It has been pointed out to me that I’ve been somewhat remiss about posting link round-ups recently. Sorry about that; I’m going to try to get back to doing them about once a week. In the meantime, here’s a bumper load.
- Chris Roberson has posted his article from Vector 254, History Repurposed.
- This year’s SF Site reader’s choice poll was topped by The Name of the Wind by Patrick Rothfuss; the almost completely different editor’s choice poll was topped by Brasyl. If you disagree with those, there’s still plenty of time to take the Locus Poll and Survey.
- A request for help from reviewers: “For every book you read in the SF or F genre, take a note of which ethnic, religious, social groups are present within a work in a significant way. […] Mention main characters that are male or female and secondary, but significant characters that are male or female “
- Reviews of Matter: Andrew McKie in the Telegraph, Lisa Tuttle in the Times, and Steven Poole in the Guardian. (Some discussion of the latter here.)
- Steven Shaviro reviews From the Notebooks of Dr. Brain by Minister Faust.
- John Clute reviews The Man on the Ceiling by Steve Rasnic Tem and Melanie Tem.
- Steven Poole reviews Death at Intervals by Jose Saramago
- Ursula Le Guin reviews The Sacred Book of the Werewolf by Victor Pelevin
- Jetse de Vries reviews Brasyl
- Abigail Nussbaum has finished her series on Deep Space Nine; here’s the index to all the posts.
- Marcus Gipps has the first review I’ve seen of Nick Harkaway’s debut, The Gone-Away World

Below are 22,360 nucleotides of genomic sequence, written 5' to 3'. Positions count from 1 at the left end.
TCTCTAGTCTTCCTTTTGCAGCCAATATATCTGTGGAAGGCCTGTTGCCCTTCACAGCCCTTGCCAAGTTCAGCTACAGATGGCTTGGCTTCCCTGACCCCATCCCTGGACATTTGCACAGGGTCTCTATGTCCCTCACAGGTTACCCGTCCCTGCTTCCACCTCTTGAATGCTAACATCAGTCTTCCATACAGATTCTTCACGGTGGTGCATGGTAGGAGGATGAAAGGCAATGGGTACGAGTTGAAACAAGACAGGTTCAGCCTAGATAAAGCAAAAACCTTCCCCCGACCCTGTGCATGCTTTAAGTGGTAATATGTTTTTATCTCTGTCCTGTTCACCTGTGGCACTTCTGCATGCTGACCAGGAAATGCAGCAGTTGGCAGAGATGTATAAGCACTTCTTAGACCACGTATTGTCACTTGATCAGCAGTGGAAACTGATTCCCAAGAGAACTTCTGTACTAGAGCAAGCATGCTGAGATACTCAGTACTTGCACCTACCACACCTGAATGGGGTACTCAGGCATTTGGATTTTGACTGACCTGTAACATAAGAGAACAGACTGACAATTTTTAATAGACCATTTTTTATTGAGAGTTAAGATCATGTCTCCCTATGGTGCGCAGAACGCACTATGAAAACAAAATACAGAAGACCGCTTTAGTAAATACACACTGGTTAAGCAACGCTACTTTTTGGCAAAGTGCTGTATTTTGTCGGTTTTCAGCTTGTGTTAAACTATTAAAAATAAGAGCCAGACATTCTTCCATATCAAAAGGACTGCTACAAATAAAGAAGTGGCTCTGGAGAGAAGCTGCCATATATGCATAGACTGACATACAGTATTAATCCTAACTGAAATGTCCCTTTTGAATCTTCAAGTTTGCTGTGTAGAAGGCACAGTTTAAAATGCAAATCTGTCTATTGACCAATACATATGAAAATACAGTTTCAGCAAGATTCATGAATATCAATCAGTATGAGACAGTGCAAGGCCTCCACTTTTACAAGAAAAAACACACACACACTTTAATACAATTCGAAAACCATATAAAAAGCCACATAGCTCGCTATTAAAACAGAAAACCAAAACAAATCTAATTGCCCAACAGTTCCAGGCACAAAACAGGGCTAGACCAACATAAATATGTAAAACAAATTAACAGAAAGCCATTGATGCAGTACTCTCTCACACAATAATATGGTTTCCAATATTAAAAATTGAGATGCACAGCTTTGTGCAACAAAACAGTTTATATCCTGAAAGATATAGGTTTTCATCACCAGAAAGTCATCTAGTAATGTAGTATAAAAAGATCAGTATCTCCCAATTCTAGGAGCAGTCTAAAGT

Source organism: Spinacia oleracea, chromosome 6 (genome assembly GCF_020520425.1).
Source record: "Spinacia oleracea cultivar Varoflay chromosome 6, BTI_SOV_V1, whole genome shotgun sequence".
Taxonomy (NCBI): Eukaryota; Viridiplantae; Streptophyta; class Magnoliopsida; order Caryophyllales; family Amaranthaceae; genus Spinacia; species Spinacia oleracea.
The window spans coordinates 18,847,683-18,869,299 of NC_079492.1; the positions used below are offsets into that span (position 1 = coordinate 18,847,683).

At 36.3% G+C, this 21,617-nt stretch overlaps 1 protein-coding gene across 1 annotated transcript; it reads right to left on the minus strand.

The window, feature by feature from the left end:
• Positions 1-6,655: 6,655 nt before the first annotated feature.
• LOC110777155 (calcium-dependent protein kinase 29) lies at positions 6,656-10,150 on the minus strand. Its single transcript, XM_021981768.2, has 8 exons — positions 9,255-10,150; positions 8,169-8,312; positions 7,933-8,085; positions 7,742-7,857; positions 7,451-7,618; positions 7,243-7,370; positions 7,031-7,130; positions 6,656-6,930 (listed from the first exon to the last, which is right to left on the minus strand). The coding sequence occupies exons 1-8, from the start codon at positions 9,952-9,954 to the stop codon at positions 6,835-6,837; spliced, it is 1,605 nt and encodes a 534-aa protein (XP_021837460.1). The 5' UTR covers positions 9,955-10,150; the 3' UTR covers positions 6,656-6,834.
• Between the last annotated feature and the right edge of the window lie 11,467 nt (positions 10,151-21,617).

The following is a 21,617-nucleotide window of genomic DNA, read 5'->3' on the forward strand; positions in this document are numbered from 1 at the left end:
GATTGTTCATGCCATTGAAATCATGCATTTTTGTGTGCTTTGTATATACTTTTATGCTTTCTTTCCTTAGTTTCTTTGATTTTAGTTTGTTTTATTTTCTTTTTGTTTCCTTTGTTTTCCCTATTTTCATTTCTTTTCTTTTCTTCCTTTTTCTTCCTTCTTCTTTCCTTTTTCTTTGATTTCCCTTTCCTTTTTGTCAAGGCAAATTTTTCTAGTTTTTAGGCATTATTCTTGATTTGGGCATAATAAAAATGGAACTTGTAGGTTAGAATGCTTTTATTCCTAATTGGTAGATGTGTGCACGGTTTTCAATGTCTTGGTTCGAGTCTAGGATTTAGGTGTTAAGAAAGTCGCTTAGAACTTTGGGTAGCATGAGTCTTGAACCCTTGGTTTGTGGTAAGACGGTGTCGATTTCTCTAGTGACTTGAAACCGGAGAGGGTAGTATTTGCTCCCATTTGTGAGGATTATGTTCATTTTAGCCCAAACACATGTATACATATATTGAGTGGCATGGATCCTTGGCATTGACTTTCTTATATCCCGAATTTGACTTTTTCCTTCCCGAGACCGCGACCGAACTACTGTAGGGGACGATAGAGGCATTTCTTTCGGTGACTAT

- Paul Kincaid reviews The New Weird anthology edited by Ann and Jeff VanderMeer.
- Gary K Wolfe reviews Pump Six by Paolo Bacigalupi.
- Graham Sleight’s Yesterday’s Tomorrows column looks at Ray Bradbury.
- The tables of contents for the Hartwell/Cramer year’s best fantasy and year’s best sf.
- Solaris have bought new novels from James Lovegrove and Keith Brooke.
- Jason Sanford has the 2007 circulation numbers for the sf fiction magazines.
- As widely noted, the Internet Review of SF is back, with among other things an interview with Peter Watts and a look at Robert Silverberg’s early work.
- Strange Horizons’ articles department is also back at full strength, with updated guidelines.
- Speaking of Peter Watts, he recently resigned from the editorial board of On Spec. Here’s why, with some followup here and here.
- Jed Hartman on Norman Spinrad’s criticism
- Richard Morgan tries to set expectations for his next novel:
Look – it’s like this: if you really, really love Tolkein with a firmly burning uncritical passion, then there’s a good chance The Steel Remains is going to upset you. If you really, really love all those stories about simple, good-hearted farm-boys becoming princes or wizards, then there’s a good chance The Steel Remains is going to upset you as well. And if you like your heroes masculine, muscular and morally upright, well, then you could be in serious trouble here.
Oh, yeah, and if you really think that “things were better” at some unspecified pre-modern point in human history then you’d really be wasting your time with this one.
- An interview with Vandana Singh. And her collection now has a cover, and should be out this month.
- SF Signal asks: what purpose does short fiction serve?
- And finally: Torchwood Babies.
In other news, the Baroque Cycle Reading Group is go! I’m going to start Quicksilver this month, and hope to post about the first part of it (ie “Quicksilver”) either just before, or more likely just after, Eastercon.